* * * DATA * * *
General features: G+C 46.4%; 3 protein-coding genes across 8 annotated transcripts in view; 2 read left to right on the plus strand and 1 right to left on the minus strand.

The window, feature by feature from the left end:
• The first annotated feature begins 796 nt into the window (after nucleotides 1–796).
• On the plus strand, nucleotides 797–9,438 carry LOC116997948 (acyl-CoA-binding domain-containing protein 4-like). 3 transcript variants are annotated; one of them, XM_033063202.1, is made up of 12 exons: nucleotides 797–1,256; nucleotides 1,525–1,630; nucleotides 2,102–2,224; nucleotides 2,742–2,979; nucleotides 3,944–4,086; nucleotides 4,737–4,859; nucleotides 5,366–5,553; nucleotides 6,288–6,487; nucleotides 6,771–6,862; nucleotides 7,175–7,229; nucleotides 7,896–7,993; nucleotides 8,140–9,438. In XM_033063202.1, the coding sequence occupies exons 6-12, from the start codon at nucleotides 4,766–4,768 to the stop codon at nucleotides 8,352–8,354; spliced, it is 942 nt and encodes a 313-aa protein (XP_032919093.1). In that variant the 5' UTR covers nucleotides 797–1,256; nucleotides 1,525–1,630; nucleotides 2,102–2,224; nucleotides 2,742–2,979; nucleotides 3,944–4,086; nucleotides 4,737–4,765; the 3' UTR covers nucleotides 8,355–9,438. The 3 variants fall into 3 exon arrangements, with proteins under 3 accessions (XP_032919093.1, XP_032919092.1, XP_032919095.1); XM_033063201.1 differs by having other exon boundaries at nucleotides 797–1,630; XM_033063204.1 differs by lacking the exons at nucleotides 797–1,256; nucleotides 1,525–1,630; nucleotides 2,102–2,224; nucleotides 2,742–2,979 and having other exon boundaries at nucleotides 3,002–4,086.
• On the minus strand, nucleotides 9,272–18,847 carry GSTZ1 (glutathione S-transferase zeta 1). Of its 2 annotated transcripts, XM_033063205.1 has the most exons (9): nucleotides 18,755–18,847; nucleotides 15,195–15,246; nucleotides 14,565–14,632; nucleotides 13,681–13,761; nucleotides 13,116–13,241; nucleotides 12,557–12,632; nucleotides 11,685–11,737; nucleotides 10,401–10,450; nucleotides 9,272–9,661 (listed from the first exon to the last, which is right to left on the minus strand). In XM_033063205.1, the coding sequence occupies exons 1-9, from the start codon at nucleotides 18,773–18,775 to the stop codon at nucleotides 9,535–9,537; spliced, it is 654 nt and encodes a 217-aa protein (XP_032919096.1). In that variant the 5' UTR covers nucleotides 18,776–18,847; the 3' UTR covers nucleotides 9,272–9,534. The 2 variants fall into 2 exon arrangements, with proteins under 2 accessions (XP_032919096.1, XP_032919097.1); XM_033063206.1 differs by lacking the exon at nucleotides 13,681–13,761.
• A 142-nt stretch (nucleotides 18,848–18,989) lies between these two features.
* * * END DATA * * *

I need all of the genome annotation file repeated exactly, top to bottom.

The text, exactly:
General features: G+C 46.4%; 3 protein-coding genes across 8 annotated transcripts in view; 2 read left to right on the plus strand and 1 right to left on the minus strand.

The window, feature by feature from the left end:
• The first annotated feature begins 796 nt into the window (after nucleotides 1–796).
• On the plus strand, nucleotides 797–9,438 carry LOC116997948 (acyl-CoA-binding domain-containing protein 4-like). 3 transcript variants are annotated; one of them, XM_033063202.1, is made up of 12 exons: nucleotides 797–1,256; nucleotides 1,525–1,630; nucleotides 2,102–2,224; nucleotides 2,742–2,979; nucleotides 3,944–4,086; nucleotides 4,737–4,859; nucleotides 5,366–5,553; nucleotides 6,288–6,487; nucleotides 6,771–6,862; nucleotides 7,175–7,229; nucleotides 7,896–7,993; nucleotides 8,140–9,438. In XM_033063202.1, the coding sequence occupies exons 6-12, from the start codon at nucleotides 4,766–4,768 to the stop codon at nucleotides 8,352–8,354; spliced, it is 942 nt and encodes a 313-aa protein (XP_032919093.1). In that variant the 5' UTR covers nucleotides 797–1,256; nucleotides 1,525–1,630; nucleotides 2,102–2,224; nucleotides 2,742–2,979; nucleotides 3,944–4,086; nucleotides 4,737–4,765; the 3' UTR covers nucleotides 8,355–9,438. The 3 variants fall into 3 exon arrangements, with proteins under 3 accessions (XP_032919093.1, XP_032919092.1, XP_032919095.1); XM_033063201.1 differs by having other exon boundaries at nucleotides 797–1,630; XM_033063204.1 differs by lacking the exons at nucleotides 797–1,256; nucleotides 1,525–1,630; nucleotides 2,102–2,224; nucleotides 2,742–2,979 and having other exon boundaries at nucleotides 3,002–4,086.
• On the minus strand, nucleotides 9,272–18,847 carry GSTZ1 (glutathione S-transferase zeta 1). Of its 2 annotated transcripts, XM_033063205.1 has the most exons (9): nucleotides 18,755–18,847; nucleotides 15,195–15,246; nucleotides 14,565–14,632; nucleotides 13,681–13,761; nucleotides 13,116–13,241; nucleotides 12,557–12,632; nucleotides 11,685–11,737; nucleotides 10,401–10,450; nucleotides 9,272–9,661 (listed from the first exon to the last, which is right to left on the minus strand). In XM_033063205.1, the coding sequence occupies exons 1-9, from the start codon at nucleotides 18,773–18,775 to the stop codon at nucleotides 9,535–9,537; spliced, it is 654 nt and encodes a 217-aa protein (XP_032919096.1). In that variant the 5' UTR covers nucleotides 18,776–18,847; the 3' UTR covers nucleotides 9,272–9,534. The 2 variants fall into 2 exon arrangements, with proteins under 2 accessions (XP_032919096.1, XP_032919097.1); XM_033063206.1 differs by lacking the exon at nucleotides 13,681–13,761.
• A 142-nt stretch (nucleotides 18,848–18,989) lies between these two features.